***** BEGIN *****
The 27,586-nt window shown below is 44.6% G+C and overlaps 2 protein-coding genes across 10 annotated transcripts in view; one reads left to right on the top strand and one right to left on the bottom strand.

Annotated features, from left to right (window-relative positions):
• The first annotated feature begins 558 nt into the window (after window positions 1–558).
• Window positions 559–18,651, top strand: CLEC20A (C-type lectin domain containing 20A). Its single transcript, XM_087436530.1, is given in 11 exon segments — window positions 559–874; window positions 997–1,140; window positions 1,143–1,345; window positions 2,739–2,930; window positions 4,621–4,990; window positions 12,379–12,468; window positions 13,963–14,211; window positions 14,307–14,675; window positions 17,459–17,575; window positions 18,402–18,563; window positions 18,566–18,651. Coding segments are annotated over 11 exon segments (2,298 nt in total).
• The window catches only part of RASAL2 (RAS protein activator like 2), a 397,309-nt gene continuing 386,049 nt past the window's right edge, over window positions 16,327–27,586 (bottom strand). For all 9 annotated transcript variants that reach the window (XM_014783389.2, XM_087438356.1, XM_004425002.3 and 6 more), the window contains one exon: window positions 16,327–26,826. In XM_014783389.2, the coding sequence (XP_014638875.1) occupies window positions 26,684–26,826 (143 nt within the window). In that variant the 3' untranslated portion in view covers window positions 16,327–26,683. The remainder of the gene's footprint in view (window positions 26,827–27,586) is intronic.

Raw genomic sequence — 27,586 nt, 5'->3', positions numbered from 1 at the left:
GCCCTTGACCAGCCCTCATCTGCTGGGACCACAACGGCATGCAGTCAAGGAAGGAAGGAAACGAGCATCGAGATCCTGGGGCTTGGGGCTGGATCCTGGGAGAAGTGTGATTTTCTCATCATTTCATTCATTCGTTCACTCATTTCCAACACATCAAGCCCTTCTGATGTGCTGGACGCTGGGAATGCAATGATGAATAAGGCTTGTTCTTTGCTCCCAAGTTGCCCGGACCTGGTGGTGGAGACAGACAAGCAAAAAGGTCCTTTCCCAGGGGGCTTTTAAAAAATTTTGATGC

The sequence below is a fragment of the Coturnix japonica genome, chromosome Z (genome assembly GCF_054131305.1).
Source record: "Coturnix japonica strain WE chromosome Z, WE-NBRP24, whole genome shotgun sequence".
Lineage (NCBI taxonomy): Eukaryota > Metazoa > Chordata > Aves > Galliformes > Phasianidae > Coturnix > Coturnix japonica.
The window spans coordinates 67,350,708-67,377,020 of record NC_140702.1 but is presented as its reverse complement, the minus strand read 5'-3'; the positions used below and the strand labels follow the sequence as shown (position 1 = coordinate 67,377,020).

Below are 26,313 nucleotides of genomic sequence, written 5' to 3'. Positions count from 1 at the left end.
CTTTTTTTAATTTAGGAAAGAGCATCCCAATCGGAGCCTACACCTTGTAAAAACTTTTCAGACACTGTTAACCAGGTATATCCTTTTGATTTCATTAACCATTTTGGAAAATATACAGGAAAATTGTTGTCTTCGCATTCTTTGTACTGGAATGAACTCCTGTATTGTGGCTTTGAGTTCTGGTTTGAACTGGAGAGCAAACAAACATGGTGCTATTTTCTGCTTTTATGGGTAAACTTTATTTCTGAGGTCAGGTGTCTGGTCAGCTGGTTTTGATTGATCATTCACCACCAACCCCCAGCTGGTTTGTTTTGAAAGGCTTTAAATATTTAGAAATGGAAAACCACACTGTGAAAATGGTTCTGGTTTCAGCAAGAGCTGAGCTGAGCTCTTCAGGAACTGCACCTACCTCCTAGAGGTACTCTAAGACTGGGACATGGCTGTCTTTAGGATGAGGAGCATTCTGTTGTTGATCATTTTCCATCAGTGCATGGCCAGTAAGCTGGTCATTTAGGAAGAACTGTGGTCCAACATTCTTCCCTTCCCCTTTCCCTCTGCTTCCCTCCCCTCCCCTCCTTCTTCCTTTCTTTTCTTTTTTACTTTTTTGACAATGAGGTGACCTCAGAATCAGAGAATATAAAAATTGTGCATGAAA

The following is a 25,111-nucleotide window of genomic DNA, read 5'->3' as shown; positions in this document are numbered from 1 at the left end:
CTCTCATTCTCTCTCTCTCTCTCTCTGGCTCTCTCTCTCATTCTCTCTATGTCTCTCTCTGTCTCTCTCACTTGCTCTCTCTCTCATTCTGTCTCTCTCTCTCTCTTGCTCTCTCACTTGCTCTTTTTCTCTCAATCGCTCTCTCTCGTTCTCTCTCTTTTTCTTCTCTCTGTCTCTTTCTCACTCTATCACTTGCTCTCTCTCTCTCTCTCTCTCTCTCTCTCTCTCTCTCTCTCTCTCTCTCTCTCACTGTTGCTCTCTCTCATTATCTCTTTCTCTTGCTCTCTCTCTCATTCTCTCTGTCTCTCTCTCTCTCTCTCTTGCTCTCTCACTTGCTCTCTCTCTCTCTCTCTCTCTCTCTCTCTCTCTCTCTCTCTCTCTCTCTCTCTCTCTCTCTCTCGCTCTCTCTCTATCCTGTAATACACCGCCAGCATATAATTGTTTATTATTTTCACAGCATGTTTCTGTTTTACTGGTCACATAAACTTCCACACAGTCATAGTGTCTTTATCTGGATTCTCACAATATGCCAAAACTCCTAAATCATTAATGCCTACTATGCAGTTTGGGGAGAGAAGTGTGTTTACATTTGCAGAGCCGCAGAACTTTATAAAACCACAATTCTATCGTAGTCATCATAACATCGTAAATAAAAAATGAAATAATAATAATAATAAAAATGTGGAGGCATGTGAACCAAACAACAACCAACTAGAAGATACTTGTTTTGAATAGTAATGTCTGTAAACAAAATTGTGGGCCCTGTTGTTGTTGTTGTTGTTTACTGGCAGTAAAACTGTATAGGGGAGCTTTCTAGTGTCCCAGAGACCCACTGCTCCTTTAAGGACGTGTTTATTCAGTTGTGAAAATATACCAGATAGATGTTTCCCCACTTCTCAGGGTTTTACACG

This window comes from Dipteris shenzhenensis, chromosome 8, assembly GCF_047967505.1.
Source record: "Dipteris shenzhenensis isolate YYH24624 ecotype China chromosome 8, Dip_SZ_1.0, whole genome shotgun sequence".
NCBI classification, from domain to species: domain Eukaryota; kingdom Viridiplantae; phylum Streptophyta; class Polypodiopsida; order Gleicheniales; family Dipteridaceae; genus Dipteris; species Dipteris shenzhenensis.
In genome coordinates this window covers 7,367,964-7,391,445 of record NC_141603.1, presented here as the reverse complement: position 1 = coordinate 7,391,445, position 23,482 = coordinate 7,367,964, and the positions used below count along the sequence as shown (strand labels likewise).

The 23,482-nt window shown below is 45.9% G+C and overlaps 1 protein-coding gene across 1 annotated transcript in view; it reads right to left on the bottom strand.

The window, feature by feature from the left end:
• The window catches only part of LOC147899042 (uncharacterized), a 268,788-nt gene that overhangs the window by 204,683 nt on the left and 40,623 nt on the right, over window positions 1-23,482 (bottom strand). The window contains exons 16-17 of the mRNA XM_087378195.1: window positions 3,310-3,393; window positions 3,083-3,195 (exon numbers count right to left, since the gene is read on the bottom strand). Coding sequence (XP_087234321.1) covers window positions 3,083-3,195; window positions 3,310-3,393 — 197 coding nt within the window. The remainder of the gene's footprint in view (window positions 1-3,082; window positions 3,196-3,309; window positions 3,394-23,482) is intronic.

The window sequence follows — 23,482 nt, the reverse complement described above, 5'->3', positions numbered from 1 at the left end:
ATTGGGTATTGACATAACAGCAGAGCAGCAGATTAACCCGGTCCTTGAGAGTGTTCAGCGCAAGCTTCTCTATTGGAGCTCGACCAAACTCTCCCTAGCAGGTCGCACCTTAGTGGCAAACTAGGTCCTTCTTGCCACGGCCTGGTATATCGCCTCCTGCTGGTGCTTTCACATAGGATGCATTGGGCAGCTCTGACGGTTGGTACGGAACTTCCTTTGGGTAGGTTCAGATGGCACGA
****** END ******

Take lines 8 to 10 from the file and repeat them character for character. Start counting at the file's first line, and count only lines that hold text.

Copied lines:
The sequence below is a fragment of the Coturnix japonica genome, chromosome Z (genome assembly GCF_054131305.1).
Source record: "Coturnix japonica strain WE chromosome Z, WE-NBRP24, whole genome shotgun sequence".
Lineage (NCBI taxonomy): Eukaryota > Metazoa > Chordata > Aves > Galliformes > Phasianidae > Coturnix > Coturnix japonica.